This seaweeed with a pimply or bubbly texture is sometimes seen on some
of our Southern shores, growing on coral rubble. It forms small scattered
patches among other encrusting organisms.
Features: Small clusters (5-7cm)
of hollow irregular globular lumps (1-2cm). Made up of a layer of
tiny spheres joined together. This is the seaweed's mature form, resulting
from an unusual form of division, when it produces a mass of tiny
spheres. Immature forms may be firm, irregularly shaped and generally
globular. Bright green to bluish green.
According to Marine
Algae of Hawai`i the bubble-like structure of this seaweed allows
it to efficiently trap nutrient-laden sediments in the chambers. The
seaweed then slowly taps on this nutrient store.
According to AlgaeBase,
there are 11 current Dictyosphaeria species.
Human uses: Some species are used
as human food, fed to animals and as fish bait. They are reported
to have anti-microbial properties. Although it is well behaved in
Singapore, when this seaweed grows outside its natural range as an
invasive alien, it can grow rapidly in carpets, replacing corals and
seriously affecting reefs.
*Species are difficult
to positively identify without close examination of internal parts.
On this website, they are grouped by external features for convenience of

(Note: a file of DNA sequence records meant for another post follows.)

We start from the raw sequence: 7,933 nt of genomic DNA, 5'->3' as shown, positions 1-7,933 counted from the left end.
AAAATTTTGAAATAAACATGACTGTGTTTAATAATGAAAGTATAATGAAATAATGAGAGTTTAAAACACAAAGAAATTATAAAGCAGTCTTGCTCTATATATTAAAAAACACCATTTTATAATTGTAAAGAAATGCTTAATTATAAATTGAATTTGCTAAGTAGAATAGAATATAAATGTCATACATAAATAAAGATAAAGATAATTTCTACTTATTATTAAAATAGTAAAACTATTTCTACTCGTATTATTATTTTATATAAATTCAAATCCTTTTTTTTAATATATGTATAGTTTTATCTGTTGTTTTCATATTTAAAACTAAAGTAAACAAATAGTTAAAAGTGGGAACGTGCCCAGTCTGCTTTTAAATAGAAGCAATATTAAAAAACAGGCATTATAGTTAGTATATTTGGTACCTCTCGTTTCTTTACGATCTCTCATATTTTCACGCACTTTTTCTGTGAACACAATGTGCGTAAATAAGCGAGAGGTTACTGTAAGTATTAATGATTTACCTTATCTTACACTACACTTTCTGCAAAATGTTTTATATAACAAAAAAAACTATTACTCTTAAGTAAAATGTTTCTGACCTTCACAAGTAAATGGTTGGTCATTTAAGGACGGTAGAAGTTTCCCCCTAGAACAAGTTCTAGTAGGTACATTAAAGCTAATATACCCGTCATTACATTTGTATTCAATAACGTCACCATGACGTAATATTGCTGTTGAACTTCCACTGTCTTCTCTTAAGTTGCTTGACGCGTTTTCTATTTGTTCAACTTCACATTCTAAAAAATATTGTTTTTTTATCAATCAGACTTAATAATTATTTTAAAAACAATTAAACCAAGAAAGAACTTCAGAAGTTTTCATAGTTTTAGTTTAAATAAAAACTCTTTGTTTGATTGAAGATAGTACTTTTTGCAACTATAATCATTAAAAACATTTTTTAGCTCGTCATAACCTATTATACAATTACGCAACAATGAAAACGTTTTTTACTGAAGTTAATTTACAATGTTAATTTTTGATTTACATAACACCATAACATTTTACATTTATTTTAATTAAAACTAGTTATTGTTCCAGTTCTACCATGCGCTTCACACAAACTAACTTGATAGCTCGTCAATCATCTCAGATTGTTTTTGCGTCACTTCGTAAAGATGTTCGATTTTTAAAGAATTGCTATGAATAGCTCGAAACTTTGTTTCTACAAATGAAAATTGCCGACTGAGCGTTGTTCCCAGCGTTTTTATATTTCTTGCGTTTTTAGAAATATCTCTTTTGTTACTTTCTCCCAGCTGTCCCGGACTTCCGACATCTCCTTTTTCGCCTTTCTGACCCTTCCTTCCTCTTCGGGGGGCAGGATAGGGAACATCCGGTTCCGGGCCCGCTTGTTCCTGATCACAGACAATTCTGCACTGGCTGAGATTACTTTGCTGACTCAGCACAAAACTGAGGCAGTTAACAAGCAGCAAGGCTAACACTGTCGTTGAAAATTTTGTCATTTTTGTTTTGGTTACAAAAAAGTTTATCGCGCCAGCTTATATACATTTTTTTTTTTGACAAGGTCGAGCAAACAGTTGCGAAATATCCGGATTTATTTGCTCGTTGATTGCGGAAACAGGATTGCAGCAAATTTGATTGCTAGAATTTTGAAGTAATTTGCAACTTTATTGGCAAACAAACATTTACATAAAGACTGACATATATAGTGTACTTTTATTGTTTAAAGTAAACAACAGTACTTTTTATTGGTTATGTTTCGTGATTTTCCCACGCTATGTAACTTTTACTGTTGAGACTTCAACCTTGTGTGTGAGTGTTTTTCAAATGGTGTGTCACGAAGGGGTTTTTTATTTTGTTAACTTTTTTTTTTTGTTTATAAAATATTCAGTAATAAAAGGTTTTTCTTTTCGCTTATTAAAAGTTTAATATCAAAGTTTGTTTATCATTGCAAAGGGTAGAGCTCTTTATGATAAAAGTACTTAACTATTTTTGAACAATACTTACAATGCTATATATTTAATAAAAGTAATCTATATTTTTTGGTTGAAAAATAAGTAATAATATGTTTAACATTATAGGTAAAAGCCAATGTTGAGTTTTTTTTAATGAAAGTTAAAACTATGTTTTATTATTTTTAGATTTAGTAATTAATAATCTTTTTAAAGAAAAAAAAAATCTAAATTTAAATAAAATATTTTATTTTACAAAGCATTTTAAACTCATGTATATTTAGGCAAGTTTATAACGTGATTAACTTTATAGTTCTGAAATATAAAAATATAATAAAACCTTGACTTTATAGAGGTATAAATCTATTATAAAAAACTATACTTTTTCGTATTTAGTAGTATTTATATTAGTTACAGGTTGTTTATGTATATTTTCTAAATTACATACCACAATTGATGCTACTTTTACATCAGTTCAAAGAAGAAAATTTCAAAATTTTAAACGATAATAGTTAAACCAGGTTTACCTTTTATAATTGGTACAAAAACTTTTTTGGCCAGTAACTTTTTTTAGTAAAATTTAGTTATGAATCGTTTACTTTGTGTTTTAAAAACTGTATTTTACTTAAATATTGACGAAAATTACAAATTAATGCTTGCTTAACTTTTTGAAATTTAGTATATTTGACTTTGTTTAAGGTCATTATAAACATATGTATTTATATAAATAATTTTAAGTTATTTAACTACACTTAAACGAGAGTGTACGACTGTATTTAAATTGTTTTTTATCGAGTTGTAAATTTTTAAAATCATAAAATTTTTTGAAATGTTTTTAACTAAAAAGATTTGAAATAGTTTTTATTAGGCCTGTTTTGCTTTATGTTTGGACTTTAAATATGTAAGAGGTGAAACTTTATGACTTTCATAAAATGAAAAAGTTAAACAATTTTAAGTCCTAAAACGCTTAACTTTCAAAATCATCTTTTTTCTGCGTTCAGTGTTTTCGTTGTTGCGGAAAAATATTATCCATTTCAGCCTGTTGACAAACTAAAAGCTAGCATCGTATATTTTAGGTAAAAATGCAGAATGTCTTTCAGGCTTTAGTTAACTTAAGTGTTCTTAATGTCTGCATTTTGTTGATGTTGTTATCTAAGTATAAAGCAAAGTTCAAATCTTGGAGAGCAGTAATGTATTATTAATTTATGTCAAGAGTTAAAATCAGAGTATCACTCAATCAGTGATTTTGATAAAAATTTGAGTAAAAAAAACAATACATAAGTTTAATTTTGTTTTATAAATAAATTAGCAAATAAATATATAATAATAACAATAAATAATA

green seaweed on Singapore shores
species recorded for Singapore
Pham, M. N.,
H. T. W. Tan, S. Mitrovic & H. H. T. Yeo, 2011. A Checklist of
the Algae of Singapore.
+Lee Ai Chin, Iris U. Baula, Lilibeth N. Miranda and Sin Tsai Min ; editors: Sin Tsai Min and Wang Luan Keng, A photographic guide to the marine algae of Singapore, 2015.
- Lee Ai Chin, Iris U. Baula, Lilibeth N. Miranda and Sin Tsai Min ; editors: Sin Tsai Min and Wang Luan Keng, A photographic guide to the marine algae of Singapore, 2015. Tropical Marine Science Institute, 201 pp.
- Pham, M.
N., H. T. W. Tan, S. Mitrovic & H. H. T. Yeo, 2011. A
Checklist of the Algae of Singapore, 2nd Edition. Lee Kong Chian Natural History Museum, National University of Singapore,
Singapore. 99 pp. Uploaded 1 October 2011.
John M. 2000. Marine
Plants of Australia University of Western Australia Press. 300pp.
H. P. & Menez, E. G., 1997.Field
Guide to the Common Mangroves, Seagrasses and Algae of the Philippines.
Bookmark, Inc., the Philippines. 197 pp.
- Trono, Gavino.
C. Jr., 1997. Field
Guide and Atlas of the Seaweed Resources of the Philippines..
Bookmark, Inc., the Philippines. 306 pp.